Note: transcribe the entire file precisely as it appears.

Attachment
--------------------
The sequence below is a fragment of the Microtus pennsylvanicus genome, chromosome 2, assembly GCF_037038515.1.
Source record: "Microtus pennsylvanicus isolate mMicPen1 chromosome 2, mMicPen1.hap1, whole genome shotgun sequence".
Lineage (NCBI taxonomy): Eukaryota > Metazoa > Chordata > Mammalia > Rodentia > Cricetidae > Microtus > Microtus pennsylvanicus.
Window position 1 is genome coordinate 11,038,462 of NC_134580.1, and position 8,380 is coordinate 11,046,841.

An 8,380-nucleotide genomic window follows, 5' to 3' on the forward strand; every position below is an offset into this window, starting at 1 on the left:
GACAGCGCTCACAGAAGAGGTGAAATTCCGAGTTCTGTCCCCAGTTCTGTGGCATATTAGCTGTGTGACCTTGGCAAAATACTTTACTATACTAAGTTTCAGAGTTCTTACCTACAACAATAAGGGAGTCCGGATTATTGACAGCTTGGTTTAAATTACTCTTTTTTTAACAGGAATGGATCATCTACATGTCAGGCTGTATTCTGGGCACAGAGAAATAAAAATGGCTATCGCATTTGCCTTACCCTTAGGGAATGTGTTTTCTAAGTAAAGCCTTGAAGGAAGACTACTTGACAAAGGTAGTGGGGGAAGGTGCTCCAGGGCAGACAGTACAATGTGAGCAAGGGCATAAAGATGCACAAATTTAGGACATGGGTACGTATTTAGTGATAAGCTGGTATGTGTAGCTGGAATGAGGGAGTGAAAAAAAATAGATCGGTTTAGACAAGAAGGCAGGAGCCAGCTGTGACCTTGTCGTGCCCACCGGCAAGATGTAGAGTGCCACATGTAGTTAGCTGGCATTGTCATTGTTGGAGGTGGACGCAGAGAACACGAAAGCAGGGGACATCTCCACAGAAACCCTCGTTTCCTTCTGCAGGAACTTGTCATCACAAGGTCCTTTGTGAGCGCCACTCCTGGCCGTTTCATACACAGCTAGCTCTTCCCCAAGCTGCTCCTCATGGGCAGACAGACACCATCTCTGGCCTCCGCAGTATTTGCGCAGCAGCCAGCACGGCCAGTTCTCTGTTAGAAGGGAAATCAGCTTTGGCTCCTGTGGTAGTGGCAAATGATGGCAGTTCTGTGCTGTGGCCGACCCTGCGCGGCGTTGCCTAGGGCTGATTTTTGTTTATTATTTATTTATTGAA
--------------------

The sequence below is a fragment of the Microtus pennsylvanicus genome, chromosome 2, assembly GCF_037038515.1.
Source record: "Microtus pennsylvanicus isolate mMicPen1 chromosome 2, mMicPen1.hap1, whole genome shotgun sequence".
Lineage (NCBI taxonomy): Eukaryota > Metazoa > Chordata > Mammalia > Rodentia > Cricetidae > Microtus > Microtus pennsylvanicus.
Window position 1 is genome coordinate 11,038,462 of NC_134580.1, and position 8,380 is coordinate 11,046,841.

An 8,380-nucleotide genomic window follows, 5' to 3' on the forward strand; every position below is an offset into this window, starting at 1 on the left:
GACAGCGCTCACAGAAGAGGTGAAATTCCGAGTTCTGTCCCCAGTTCTGTGGCATATTAGCTGTGTGACCTTGGCAAAATACTTTACTATACTAAGTTTCAGAGTTCTTACCTACAACAATAAGGGAGTCCGGATTATTGACAGCTTGGTTTAAATTACTCTTTTTTTAACAGGAATGGATCATCTACATGTCAGGCTGTATTCTGGGCACAGAGAAATAAAAATGGCTATCGCATTTGCCTTACCCTTAGGGAATGTGTTTTCTAAGTAAAGCCTTGAAGGAAGACTACTTGACAAAGGTAGTGGGGGAAGGTGCTCCAGGGCAGACAGTACAATGTGAGCAAGGGCATAAAGATGCACAAATTTAGGACATGGGTACGTATTTAGTGATAAGCTGGTATGTGTAGCTGGAATGAGGGAGTGAAAAAAAATAGATCGGTTTAGACAAGAAGGCAGGAGCCAGCTGTGACCTTGTCGTGCCCACCGGCAAGATGTAGAGTGCCACATGTAGTTAGCTGGCATTGTCATTGTTGGAGGTGGACGCAGAGAACACGAAAGCAGGGGACATCTCCACAGAAACCCTCGTTTCCTTCTGCAGGAACTTGTCATCACAAGGTCCTTTGTGAGCGCCACTCCTGGCCGTTTCATACACAGCTAGCTCTTCCCCAAGCTGCTCCTCATGGGCAGACAGACACCATCTCTGGCCTCCGCAGTATTTGCGCAGCAGCCAGCACGGCCAGTTCTCTGTTAGAAGGGAAATCAGCTTTGGCTCCTGTGGTAGTGGCAAATGATGGCAGTTCTGTGCTGTGGCCGACCCTGCGCGGCGTTGCCTAGGGCTGATTTTTGTTTATTATTTATTTATTGAA